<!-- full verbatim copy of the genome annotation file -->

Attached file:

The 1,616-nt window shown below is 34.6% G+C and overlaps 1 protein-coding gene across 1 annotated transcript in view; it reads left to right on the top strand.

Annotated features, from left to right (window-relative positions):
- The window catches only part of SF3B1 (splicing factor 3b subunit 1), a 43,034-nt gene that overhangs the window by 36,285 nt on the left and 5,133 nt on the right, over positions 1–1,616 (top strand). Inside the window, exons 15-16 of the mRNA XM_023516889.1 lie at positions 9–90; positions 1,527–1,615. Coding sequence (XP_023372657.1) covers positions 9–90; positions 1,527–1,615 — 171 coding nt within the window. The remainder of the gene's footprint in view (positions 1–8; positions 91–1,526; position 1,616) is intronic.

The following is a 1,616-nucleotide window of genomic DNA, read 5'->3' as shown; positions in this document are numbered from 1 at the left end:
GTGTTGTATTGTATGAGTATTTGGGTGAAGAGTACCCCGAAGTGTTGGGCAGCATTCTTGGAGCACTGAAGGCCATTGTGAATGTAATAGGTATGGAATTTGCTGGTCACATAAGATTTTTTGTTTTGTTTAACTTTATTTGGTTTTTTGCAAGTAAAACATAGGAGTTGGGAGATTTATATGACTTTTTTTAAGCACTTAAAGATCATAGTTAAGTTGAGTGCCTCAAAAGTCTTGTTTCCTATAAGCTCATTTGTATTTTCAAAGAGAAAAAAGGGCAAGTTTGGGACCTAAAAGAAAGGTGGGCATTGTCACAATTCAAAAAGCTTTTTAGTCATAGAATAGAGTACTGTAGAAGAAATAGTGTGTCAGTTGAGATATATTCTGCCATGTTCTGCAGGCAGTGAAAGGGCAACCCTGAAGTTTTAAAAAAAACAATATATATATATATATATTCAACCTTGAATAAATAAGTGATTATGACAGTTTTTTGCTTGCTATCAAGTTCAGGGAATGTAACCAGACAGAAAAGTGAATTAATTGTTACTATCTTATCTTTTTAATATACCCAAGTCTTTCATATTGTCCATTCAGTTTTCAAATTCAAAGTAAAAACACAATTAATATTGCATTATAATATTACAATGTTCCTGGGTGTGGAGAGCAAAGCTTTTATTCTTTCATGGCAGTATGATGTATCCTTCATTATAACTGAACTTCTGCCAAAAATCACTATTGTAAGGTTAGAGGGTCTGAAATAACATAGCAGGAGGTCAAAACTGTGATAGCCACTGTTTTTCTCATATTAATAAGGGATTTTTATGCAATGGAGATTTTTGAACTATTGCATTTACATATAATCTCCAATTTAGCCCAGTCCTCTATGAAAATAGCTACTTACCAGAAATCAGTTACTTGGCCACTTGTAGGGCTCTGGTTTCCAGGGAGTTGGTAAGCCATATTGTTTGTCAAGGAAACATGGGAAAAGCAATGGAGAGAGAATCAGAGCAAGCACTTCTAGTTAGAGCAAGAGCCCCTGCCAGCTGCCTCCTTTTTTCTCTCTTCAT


The 1,616-nt window shown below is 34.6% G+C and overlaps 1 protein-coding gene across 1 annotated transcript in view; it reads left to right on the top strand.

Annotated features, from left to right (window-relative positions):
- The window catches only part of SF3B1 (splicing factor 3b subunit 1), a 43,034-nt gene that overhangs the window by 36,285 nt on the left and 5,133 nt on the right, over positions 1–1,616 (top strand). Inside the window, exons 15-16 of the mRNA XM_023516889.1 lie at positions 9–90; positions 1,527–1,615. Coding sequence (XP_023372657.1) covers positions 9–90; positions 1,527–1,615 — 171 coding nt within the window. The remainder of the gene's footprint in view (positions 1–8; positions 91–1,526; position 1,616) is intronic.

The following is a 1,616-nucleotide window of genomic DNA, read 5'->3' as shown; positions in this document are numbered from 1 at the left end:
GTGTTGTATTGTATGAGTATTTGGGTGAAGAGTACCCCGAAGTGTTGGGCAGCATTCTTGGAGCACTGAAGGCCATTGTGAATGTAATAGGTATGGAATTTGCTGGTCACATAAGATTTTTTGTTTTGTTTAACTTTATTTGGTTTTTTGCAAGTAAAACATAGGAGTTGGGAGATTTATATGACTTTTTTTAAGCACTTAAAGATCATAGTTAAGTTGAGTGCCTCAAAAGTCTTGTTTCCTATAAGCTCATTTGTATTTTCAAAGAGAAAAAAGGGCAAGTTTGGGACCTAAAAGAAAGGTGGGCATTGTCACAATTCAAAAAGCTTTTTAGTCATAGAATAGAGTACTGTAGAAGAAATAGTGTGTCAGTTGAGATATATTCTGCCATGTTCTGCAGGCAGTGAAAGGGCAACCCTGAAGTTTTAAAAAAAACAATATATATATATATATATTCAACCTTGAATAAATAAGTGATTATGACAGTTTTTTGCTTGCTATCAAGTTCAGGGAATGTAACCAGACAGAAAAGTGAATTAATTGTTACTATCTTATCTTTTTAATATACCCAAGTCTTTCATATTGTCCATTCAGTTTTCAAATTCAAAGTAAAAACACAATTAATATTGCATTATAATATTACAATGTTCCTGGGTGTGGAGAGCAAAGCTTTTATTCTTTCATGGCAGTATGATGTATCCTTCATTATAACTGAACTTCTGCCAAAAATCACTATTGTAAGGTTAGAGGGTCTGAAATAACATAGCAGGAGGTCAAAACTGTGATAGCCACTGTTTTTCTCATATTAATAAGGGATTTTTATGCAATGGAGATTTTTGAACTATTGCATTTACATATAATCTCCAATTTAGCCCAGTCCTCTATGAAAATAGCTACTTACCAGAAATCAGTTACTTGGCCACTTGTAGGGCTCTGGTTTCCAGGGAGTTGGTAAGCCATATTGTTTGTCAAGGAAACATGGGAAAAGCAATGGAGAGAGAATCAGAGCAAGCACTTCTAGTTAGAGCAAGAGCCCCTGCCAGCTGCCTCCTTTTTTCTCTCTTCAT